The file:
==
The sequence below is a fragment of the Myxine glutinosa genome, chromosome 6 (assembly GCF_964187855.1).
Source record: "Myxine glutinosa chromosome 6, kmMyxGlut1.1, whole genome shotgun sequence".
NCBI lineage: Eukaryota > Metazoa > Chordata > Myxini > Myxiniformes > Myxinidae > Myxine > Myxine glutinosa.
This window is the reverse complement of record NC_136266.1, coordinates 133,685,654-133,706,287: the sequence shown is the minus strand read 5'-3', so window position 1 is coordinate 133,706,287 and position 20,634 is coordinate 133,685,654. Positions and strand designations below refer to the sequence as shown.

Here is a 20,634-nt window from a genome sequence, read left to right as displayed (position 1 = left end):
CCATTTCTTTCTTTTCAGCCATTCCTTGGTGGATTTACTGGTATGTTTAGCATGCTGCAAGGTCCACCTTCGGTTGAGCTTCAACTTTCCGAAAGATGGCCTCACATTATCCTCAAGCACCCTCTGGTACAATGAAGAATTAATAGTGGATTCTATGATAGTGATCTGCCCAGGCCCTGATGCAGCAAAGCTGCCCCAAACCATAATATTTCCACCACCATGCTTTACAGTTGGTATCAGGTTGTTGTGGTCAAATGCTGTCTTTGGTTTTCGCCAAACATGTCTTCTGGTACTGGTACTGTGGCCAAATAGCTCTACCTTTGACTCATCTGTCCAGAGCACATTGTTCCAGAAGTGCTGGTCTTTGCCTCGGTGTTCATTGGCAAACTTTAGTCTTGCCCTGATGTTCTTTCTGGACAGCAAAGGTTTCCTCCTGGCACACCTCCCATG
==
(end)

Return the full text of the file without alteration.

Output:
The sequence below is a fragment of the Myxine glutinosa genome, chromosome 6 (assembly GCF_964187855.1).
Source record: "Myxine glutinosa chromosome 6, kmMyxGlut1.1, whole genome shotgun sequence".
NCBI lineage: Eukaryota > Metazoa > Chordata > Myxini > Myxiniformes > Myxinidae > Myxine > Myxine glutinosa.
This window is the reverse complement of record NC_136266.1, coordinates 133,685,654-133,706,287: the sequence shown is the minus strand read 5'-3', so window position 1 is coordinate 133,706,287 and position 20,634 is coordinate 133,685,654. Positions and strand designations below refer to the sequence as shown.

Here is a 20,634-nt window from a genome sequence, read left to right as displayed (position 1 = left end):
CCATTTCTTTCTTTTCAGCCATTCCTTGGTGGATTTACTGGTATGTTTAGCATGCTGCAAGGTCCACCTTCGGTTGAGCTTCAACTTTCCGAAAGATGGCCTCACATTATCCTCAAGCACCCTCTGGTACAATGAAGAATTAATAGTGGATTCTATGATAGTGATCTGCCCAGGCCCTGATGCAGCAAAGCTGCCCCAAACCATAATATTTCCACCACCATGCTTTACAGTTGGTATCAGGTTGTTGTGGTCAAATGCTGTCTTTGGTTTTCGCCAAACATGTCTTCTGGTACTGGTACTGTGGCCAAATAGCTCTACCTTTGACTCATCTGTCCAGAGCACATTGTTCCAGAAGTGCTGGTCTTTGCCTCGGTGTTCATTGGCAAACTTTAGTCTTGCCCTGATGTTCTTTCTGGACAGCAAAGGTTTCCTCCTGGCACACCTCCCATG